China outlines bigger role for military in White Paper

It also highlights the seas as one of country's 4 'critical security domains'

CHINA has outlined a greater role for its military in a bid to effectively secure growing interests overseas and highlighted the seas as "critical" for the country's stability and development.

This comes as it announced the building of two lighthouses in the disputed South China Sea, just days after it exchanged barbs with the United States over reclamation works in the waters there.

China said yesterday in a defence White Paper that the People's Liberation Army (PLA) navy will add the duty of "open seas protection" to "offshore waters defence", while its air force will shift its focus from territorial air defence to both defence and offence.

These measures are being taken as the country faces the "arduous task" of safeguarding national unification, territorial integrity and development interests, said the paper issued by China's State Council, or Cabinet.

"With the constant expansion of the maritime battlefield, it is no longer effective for national maritime safety to just concentrate on the defence of coastal waters," Senior PLA Colonel Wang Jin said at the launch of the White Paper.

The policy document, which is released roughly once every two years, also highlighted the oceans and seas as one of China's four "critical security domains", with the others being the outer space, cyberspace and nuclear force.

It said the "traditional mentality that land outweighs sea must be abandoned".

While it reiterated a long-held stance that China would continue to pursue a security policy that is defensive in nature, the White Paper hit out at foreign countries "busy meddling" in South China Sea affairs, and neighbouring nations that take "provocative" actions on China's reefs and islands.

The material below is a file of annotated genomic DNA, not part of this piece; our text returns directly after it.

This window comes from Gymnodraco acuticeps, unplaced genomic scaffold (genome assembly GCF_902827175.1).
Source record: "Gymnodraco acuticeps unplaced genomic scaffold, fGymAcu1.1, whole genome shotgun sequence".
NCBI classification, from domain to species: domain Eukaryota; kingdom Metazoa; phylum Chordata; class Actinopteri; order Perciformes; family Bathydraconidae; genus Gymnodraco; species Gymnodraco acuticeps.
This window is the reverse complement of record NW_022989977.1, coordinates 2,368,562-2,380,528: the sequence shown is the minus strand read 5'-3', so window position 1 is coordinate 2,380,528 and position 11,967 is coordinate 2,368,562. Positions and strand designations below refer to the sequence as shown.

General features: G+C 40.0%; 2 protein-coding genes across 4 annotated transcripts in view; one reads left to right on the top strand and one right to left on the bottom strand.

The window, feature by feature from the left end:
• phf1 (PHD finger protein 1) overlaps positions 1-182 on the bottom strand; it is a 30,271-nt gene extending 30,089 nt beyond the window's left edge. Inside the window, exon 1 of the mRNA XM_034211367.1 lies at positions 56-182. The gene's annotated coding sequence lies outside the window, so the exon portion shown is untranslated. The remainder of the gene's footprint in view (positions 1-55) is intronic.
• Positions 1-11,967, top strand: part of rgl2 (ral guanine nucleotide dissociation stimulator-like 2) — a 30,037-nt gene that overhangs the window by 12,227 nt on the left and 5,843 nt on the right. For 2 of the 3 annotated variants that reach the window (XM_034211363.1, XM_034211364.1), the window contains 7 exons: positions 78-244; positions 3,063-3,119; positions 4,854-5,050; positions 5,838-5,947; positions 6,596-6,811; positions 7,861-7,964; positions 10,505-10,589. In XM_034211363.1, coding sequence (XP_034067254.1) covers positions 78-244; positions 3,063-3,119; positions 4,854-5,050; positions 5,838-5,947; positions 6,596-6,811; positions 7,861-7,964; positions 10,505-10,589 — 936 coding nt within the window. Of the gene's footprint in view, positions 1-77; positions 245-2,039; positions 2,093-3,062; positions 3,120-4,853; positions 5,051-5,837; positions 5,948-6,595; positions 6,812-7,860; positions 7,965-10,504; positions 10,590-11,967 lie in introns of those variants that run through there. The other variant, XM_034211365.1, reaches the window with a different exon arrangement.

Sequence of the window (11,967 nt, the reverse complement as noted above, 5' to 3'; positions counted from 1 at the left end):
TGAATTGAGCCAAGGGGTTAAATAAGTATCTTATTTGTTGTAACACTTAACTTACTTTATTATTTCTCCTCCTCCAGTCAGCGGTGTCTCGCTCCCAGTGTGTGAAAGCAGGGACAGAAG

Tensions were raised last week after the US hit out at China's increasing reclamation works in the South China Sea. China claims most of the South China Sea but the Philippines, Vietnam, Malaysia, Taiwan and Brunei also have overlapping claims.

The US warned it could test China's territorial claims by venturing to within 12 nautical miles of the islands - the standard territorial zone around natural land.

The PLA insisted that the timing of the White Paper's release had "nothing to do with ongoing developments". The document is a declaration of China's security policy to the international community and advocates security cooperation with the rest of the world, said PLA spokesman Yang Yujun.

But when asked about China's reclamation works in the South China Sea, Colonel Yang compared it to the construction of homes, bridges and roads on its mainland. From a sovereignty point of view, "there is no difference", he said.

Defying calls to halt building activities, China's Ministry of Transport yesterday hosted a ground- breaking ceremony for the construction of two 50m-tall lighthouses on Huayang Reef and Chigua Reef, also known as Cuateron and Johnson South reefs, on the disputed Spratly islands.

The Foreign Ministry said such construction was meant to facilitate activities such as maritime search and rescue.

Separately, Taiwan yesterday proposed a so-called South China Sea Peace Initiative, which calls on claimants to temporarily shelve disagreements to enable negotiations on sharing resources.



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